Yes, well that is sort of obvious, but how not good? Ukraine has brought the scenario of a nuclear war to the forefront, which raises the question, what would the outcome be? You may have heard estimates from military hawks that apart from those killed due to the blasts and those who got excessively irradiated, all would be well. Americans tend to be more hawkish because the blasts would be “over there”, although if the enemy were Russia, Russia should be able to bring it to America. There is an article in Nature (579, pp 485 – 487) that paints a worse picture. In the worst case, they estimate deaths of up to 5 billion, and none of these are due to the actual blasts or the radiation; they are additional extras. The problem lies in the food supply.
Suppose there was a war between India and Pakistan. Each fires nuclear weapons, first against military targets, then against cities. Tens of millions die in the blasts. However, there is a band of soot that rises into the air, and temperatures drop. Crop yields drop dramatically from California to China, and affect dozens of countries. Because of the limited food yields, more than a billion people will suffer from food shortages. The question then is, how valid are these sort of predictions?
Nuclear winter was first studied during the cold war. The first efforts described how such smoke would drop the planet into a deep freeze, lasting for months, even in summer. Later studies argued this effect was overdone and it would not end up with such a horrific chill, and unfortunately that has encouraged some politicians who are less mathematically inclined and cannot realize that “less than a horrific chill” can still be bad.
India and Pakistan each have around 150 nuclear warheads, so a study in the US looked into what would happen in which the countries set off 100 Hiroshima-sized bombs. The direct casualties would be about 21 million people. But if we look at how volcanic eruptions cool the planet, and how soot goes into the atmosphere following major forest fires, modelling can predict the outcome. A India-Pakistan war would put 5 million tonne of soot into the atmosphere, while a US Russian war would loft 150 million tonne. The first war would lower global temperatures by a little more than 1 degree C , but the second would lower it by 10 degrees C, temperatures not seen since the last Ice Age. One problem that may not be appreciated is that sunlight would heat the soot, and by heating the adjacent air, it causes it to rise, and therefore persist longer.
The oceans tell a different story. Global cooling would affect the oceans’ acidity, and the pH would soar upwards (making it more alkaline). The model also suggested that would make it harder to form aragonite, making life difficult for shellfish. Currently, the shellfish are in the same danger from too much acidity; depending on aragonite is a bad option! The biggest danger would come regions that are home to coral reefs. There are some places that cannot win. However, there is worse to come: possibly a “Nuclear Niño”, which is described as a “turbo-charged El Niño”. In the case of a Russia/US war, the trade winds would reverse direction and water would pool in the eastern pacific ocean. Droughts and heavy rain would plague different parts of the world for up to seven years.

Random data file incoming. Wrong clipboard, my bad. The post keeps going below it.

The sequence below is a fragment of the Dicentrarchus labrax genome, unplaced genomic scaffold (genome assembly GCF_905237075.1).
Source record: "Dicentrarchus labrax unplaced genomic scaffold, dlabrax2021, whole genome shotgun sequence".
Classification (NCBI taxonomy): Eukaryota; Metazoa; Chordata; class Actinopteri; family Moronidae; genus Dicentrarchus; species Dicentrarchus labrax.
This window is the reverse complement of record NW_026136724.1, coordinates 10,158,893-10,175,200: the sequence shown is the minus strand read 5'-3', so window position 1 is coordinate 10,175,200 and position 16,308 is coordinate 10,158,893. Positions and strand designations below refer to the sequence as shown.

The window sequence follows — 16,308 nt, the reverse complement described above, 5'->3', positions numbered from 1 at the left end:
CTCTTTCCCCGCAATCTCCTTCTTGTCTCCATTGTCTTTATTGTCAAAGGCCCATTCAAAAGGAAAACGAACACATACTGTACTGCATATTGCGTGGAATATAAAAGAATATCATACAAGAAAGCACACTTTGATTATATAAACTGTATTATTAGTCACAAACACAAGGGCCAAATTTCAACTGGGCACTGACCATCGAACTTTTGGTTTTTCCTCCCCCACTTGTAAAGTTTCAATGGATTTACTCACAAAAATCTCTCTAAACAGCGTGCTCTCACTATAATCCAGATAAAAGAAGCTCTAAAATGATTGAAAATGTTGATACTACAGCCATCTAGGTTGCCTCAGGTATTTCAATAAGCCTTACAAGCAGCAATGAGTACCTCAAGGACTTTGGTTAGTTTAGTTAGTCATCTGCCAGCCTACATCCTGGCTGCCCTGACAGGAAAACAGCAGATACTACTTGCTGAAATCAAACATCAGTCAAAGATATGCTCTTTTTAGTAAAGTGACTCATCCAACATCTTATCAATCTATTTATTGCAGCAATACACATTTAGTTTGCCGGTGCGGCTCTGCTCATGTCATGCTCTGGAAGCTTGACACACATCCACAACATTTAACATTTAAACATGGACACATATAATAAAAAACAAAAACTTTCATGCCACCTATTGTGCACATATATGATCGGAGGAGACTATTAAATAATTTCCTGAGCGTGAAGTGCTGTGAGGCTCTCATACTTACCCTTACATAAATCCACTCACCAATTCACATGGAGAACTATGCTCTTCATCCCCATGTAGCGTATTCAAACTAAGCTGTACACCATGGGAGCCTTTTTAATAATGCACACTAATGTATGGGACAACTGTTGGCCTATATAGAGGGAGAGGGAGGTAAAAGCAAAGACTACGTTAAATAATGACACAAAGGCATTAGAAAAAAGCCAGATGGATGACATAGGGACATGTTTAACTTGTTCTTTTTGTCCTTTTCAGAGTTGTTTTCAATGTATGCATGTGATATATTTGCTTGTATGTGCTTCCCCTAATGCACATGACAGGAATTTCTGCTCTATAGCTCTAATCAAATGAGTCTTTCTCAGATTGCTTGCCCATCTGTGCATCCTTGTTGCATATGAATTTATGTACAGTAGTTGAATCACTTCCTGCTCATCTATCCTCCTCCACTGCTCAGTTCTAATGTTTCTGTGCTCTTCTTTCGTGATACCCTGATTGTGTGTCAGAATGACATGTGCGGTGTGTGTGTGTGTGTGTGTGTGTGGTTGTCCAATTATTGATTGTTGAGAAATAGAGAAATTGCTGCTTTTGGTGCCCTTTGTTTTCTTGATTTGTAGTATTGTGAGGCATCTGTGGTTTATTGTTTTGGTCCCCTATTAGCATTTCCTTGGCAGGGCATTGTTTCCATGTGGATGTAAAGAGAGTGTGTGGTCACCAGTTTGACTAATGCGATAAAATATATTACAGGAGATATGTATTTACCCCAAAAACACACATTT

One unfortunate effect is that this is modelled. Immediately, another group from Los Alamos carried out different calculations and came to less of a disastrous result. The difference depends in part on how they simulate the amount of fuel, and how that is converted to smoke. Soot comes from partial combustion, and what happens where in a nuclear blast is difficult to calculate.
The effects on food production could be dramatic. Even following the small India-Pakistan war, grain production could drop by approximately 12% and soya bean production by 17%. The worst effects would come from the mid-latitudes such as the US Midwest and Ukraine. The trade in food would dry up because each country would be struggling to feed itself. A major war would be devastating, for other reasons as well. It is all very well to say your region might survive the climate change, and somewhere like Australia might grow more grain if it gets adequate water, as at present it is the heat that is the biggest problem. But if the war also took out industrial production and oil production and distribution, now what? Tractors are not very helpful if you cannot purchase diesel. A return to the old ways of harvesting? Even if you could find one, how many people know how to use a scythe? How do you plough? Leaving the problem of knowing where to find a plough that a horse could pull, and the problem of how to set it up, where do you find the horses? It really would not be easy.